Obligate riparian cover classes are difficult to detect and separate from other vegetation types based on moderate spatial resolution datasets, particularly due to their small aerial extents. Therefore, the changes in Riparian Vegetation distribution detected through Landsat’s TM and OLI sensors correspond to areas with a mixture of obligate riparian, facultative riparian, exotic, naturalized and mesic species. The analysis of high spatial resolution data helped us determine that obligate riparian species are present in a very low proportion and represent only 9% of the total riparian vegetation cover. Therefore, the increase in Riparian Vegetation detected by moderate spatial resolution sensors does not represent an increase in obligate riparian species exclusively. According to our results, Mesquite Woodlands were converted to Agriculture and Riparian Vegetation near the river and streams; while in other areas, they expanded at the expense of Scrub. Thus, there is less mesquite near the river and more on the adjacent plains. Based on these observations, the processes that account for most of the Riparian Vegetation increase relate to the expansion of species that have been replacing native vegetation in riparian ecosystems in Sonora, such as Arundo donax
, Cynodon dactylon
, Ricinus comunis
, Nicotiana glauca
and Parkinsonia aculeata
], and, to a lesser extent, to obligate riparian and facultative riparian species expansion.
In previous reports, obligate riparian species, such as cottonwoods, show they are restricted to places with specific groundwater levels [30
]. On the other hand, mesquite and other facultative riparian species are distributed near streams with varying levels, but are usually found where groundwater is at deeper levels than those required for the establishment or sustenance of obligate riparian species [66
]. Thus, the spatial differentiation between obligate riparian and facultative riparian species is crucial, since the absence of obligate riparian species could serve as an indicator of a decline in water availability [68
]. Additionally, the loss of riparian habitats composed by obligate riparian species constitutes a dramatic modification of potential ecosystem services tied to biodiversity, water quality and quantity and cultural heritage [69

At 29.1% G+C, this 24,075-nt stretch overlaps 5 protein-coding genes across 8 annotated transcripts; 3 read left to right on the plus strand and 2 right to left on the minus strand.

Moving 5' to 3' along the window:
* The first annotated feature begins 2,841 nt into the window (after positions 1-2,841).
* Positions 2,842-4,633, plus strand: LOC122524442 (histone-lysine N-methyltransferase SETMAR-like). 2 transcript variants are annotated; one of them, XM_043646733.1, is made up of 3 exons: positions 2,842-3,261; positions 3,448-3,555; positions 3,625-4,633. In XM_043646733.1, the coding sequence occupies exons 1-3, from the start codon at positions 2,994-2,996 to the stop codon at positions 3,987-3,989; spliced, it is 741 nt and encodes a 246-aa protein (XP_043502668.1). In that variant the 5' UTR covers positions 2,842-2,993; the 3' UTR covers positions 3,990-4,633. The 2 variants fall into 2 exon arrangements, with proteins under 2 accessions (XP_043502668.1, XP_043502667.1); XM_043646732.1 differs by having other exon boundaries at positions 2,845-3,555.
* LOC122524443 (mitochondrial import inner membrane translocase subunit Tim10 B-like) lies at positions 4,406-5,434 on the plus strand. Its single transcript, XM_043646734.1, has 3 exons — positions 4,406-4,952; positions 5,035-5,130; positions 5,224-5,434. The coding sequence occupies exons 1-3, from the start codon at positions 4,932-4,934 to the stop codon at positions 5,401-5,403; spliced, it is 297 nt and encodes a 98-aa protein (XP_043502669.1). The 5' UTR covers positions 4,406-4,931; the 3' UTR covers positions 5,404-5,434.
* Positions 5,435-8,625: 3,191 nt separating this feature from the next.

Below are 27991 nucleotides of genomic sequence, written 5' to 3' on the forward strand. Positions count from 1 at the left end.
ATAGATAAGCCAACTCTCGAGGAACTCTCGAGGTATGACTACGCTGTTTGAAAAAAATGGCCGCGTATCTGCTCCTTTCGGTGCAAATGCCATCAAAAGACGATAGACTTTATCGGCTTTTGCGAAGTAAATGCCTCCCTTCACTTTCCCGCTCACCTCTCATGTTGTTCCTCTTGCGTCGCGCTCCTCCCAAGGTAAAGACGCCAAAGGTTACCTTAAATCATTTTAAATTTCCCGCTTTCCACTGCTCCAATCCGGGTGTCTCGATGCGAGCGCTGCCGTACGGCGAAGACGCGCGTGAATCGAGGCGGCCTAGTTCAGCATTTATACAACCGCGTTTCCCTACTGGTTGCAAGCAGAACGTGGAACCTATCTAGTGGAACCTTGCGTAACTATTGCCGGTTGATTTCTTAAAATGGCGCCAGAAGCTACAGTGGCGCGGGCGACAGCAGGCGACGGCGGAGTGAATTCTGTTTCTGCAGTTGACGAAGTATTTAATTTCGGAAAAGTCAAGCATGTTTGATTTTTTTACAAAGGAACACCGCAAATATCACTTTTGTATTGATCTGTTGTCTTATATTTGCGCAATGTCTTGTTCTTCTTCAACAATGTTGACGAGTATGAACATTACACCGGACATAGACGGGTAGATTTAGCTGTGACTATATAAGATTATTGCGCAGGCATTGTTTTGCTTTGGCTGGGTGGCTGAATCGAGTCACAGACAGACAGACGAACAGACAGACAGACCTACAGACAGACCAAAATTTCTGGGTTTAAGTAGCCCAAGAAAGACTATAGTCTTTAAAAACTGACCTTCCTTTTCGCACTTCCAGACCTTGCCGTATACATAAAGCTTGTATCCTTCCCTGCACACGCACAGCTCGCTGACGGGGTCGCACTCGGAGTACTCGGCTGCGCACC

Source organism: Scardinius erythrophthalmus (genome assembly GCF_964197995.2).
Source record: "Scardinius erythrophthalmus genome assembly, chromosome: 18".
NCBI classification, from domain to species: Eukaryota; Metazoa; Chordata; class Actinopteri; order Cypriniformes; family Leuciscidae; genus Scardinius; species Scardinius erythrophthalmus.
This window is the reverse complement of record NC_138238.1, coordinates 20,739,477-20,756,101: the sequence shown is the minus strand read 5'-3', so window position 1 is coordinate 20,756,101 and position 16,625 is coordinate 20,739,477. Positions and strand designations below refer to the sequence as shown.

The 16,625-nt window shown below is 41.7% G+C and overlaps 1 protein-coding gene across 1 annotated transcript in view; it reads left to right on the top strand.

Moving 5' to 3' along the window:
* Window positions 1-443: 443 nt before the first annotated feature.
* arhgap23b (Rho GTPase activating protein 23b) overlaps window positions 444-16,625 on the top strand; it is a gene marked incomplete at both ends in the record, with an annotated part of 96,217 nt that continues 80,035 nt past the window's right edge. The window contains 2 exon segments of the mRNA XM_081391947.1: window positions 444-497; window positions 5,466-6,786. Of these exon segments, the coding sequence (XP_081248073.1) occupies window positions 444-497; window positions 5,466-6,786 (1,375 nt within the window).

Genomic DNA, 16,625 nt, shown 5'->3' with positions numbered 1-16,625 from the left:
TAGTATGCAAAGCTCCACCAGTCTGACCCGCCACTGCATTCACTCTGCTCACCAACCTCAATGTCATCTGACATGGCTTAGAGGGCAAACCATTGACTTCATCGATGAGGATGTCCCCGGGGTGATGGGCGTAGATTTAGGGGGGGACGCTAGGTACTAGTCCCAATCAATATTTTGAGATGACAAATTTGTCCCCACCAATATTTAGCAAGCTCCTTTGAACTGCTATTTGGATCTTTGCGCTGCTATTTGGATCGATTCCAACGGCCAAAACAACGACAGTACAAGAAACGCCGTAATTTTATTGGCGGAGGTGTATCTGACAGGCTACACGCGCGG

Although agricultural cover represents a small percentage of the total study area, its presence has a profound effect on the distribution and composition of the riparian habitat [24
]. This is mostly because agricultural needs are easier to cover near the river, where fertile soils and access to water are guaranteed. This has resulted in the active replacement of native vegetation stands [13
]. However, the opposite phenomenon is also common, where the abandonment of agricultural fields [76
] allows for native vegetation regeneration. Therefore, exchanges between riparian vegetation and agricultural cover tend to occur regularly in the area [30
]. Some transitions that were observed directly in the field included the re-establishment of riparian forests in places where the river flooded agricultural fields and left them unsuitable for crops. According to local knowledge and in situ observations, some of these areas are now composed of cottonwood forests.
The analysis of high spatial resolution data allowed for the differentiation between perennial and annual crops. This approach is relevant because most of the perennial cover is composed of pecan tree orchards, which have been introduced to the region in recent decades [77
] and have different water requirements than annual crops. Based on our results, perennial agriculture currently covers a larger extent than annual agriculture; if perennial cover increases in the following years, this might further increase the pressure on native vegetation due to water use [29
]. Additionally, this could have other implications in the agricultural sector, indicating a shift from a subsistence to a commercial type of activity [78
4.1.2. Introduced Grassland and Scrub
In our study area, land cover classes representing human activities are progressively increasing and replacing natural vegetation (e.g., Agriculture replaces Riparian Vegetation and Introduced Grassland replaces Scrub). Similar dynamics are documented for this and other regions, where agricultural and ranching activities are identified as major drivers of change in natural vegetation communities [13